Favre Confident He'll Be Fine

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Quarterback Brett Favre is still feeling tingling in the last two fingers of his throwing hand, and as of Wednesday afternoon he can't throw the football exactly how he'd like to.

But he says there's no pain in his elbow, and he expects to play on Monday night at Seattle and keep his consecutive starts streak in tact.

"At this point I'm confident I'll be OK," Favre said at his news conference.

Favre took a shot to the ulnar nerve in his right elbow while getting sacked last Sunday against New England late in the second quarter and missed the rest of the game.

Favre revealed on Wednesday that his elbow was knocked by the cast on Patriots linebacker Tedy Bruschi's right hand. With Tully Banta-Cain holding Favre's legs, Bruschi finished the sack with an upper body tackle. Television angles didn't show Bruschi's casted hand hitting Favre's elbow and only showed the elbow hitting the ground as Favre went down.

"There was nowhere to go, and I just saw him coming and tried to protect the ball, and when he came in, the cast on his right hand caught me just perfect on the nerve," Favre said.

"The cast kind of makes more sense, because otherwise I thought it was like he poked me or a knuckle or something caught me. As bad as it felt I figured he had to break a knuckle or something, but he had a cast on his hand."

Favre said he wanted to come back in, particularly because the injury wasn't painful, but when he tried to make a couple of throws during halftime he simply couldn't get a strong enough grip on the ball.

"I just said there's no way," Favre said. "As much as I would love to go in and play, I'm going to make a bad situation worse. That was very difficult because mentally I felt fine.

"Today, it feels better. There is a bruise, and a little swelling. But as far as the pain goes, this is as minor an injury as I've had to even question whether or not I would play."

Sunday marked only the sixth time during Favre's streak of 231 consecutive starts (251 including playoffs) that he couldn't finish a game due to injury.

Interestingly, three of the previous five times, Favre had extra time to heal for the next game, just like he has one extra day this week with the Seattle game on Monday night.

In 2002 (knee) and 2004 (concussion), the games in which he was injured came right before the bye week. Also, in 1994 (hip), his injury came on a Thursday night game, and the Packers didn't play again until the following Monday night, 11 days later.

"I've been through this, not this type of injury, but I have been through this before," Favre said. "I think it's good we have an extra day for it to heal as well as to rest."

Favre said the tingling running down from the elbow nerve makes it feel as though his ring and pinky fingers are "asleep" or "thawing out."

By Monday, he's hoping they either wake up or thaw out completely. But unlike a muscle injury, Favre can't do anything to strengthen it or make it heal any faster or stronger. He simply has to take a wait-and-see approach.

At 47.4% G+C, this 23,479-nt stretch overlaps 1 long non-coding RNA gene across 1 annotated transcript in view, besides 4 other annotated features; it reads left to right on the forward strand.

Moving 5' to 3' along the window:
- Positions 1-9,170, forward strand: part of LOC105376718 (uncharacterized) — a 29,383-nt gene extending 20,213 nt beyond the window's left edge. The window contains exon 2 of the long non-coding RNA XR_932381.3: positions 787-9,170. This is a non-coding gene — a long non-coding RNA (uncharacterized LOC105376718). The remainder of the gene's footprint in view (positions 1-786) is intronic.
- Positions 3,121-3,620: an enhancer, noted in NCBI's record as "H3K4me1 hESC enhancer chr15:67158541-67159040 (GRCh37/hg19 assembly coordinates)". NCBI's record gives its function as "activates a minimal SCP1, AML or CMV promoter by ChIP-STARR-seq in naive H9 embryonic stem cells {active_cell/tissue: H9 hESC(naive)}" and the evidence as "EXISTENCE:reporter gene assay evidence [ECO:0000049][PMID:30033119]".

Favre participated in the opening jog-through portion of practice on Wednesday to get a look at the initial installation of the game plan but sat out the rest of the workout.

"There's no doubt the damage or soreness is with the nerve, and unlike a hamstring or a groin or whatever, you can't strengthen a nerve back up," he said. "We're just more playing it by ear and seeing if day to day makes it a little bit better. We're being a little more cautious with it than we would with, say, a muscle injury."

{sportsad300}Head Coach Mike McCarthy said Saturday would probably be the key day to try to have Favre practice if things continue to improve.

"I've been saying all along, just with his track record, I'll be surprised if he doesn't go Monday," McCarthy said.

If he does, it would continue Favre's ironman streak, a record for an NFL quarterback. Favre ranks the streak as the top accomplishment of his career, but not just because of the many injuries he has played through over his 15 years in Green Bay.

"I think more than the fact that I've played in every one of them physically, you have to play at a high enough level for them not to replace you," Favre said. "Yeah, there's been games where I've struggled and stretches where I didn't play up to par, but here we are 15 years later and I've played every game.

"More times than not I've given this team a chance to win and they've always felt confident with me as a starter, and I think that's as important as anything."

Favre has never concerned himself with records, but if he does play in the Packers' final six games, he would have a realistic chance to break Dan Marino's career record of 420 touchdown passes. With 409, Favre needs 12 to set a new mark, meaning he'll need two in every game from here on out.

But even as proud as he is of his ironman streak, Favre said he would never take the field just to keep it going or to try to break any records if playing through an injury was going to hurt the team.

"I'm as proud of the fact that I've played in every game as anything," Favre said. "Statistics and all those things come with playing, and I think that's just icing on the cake, all the other things.

"I would hope I wouldn't put this team in jeopardy by just doing it for selfish reasons. I want to make the right decisions, but I want to help this team win, give us the best chance to win."

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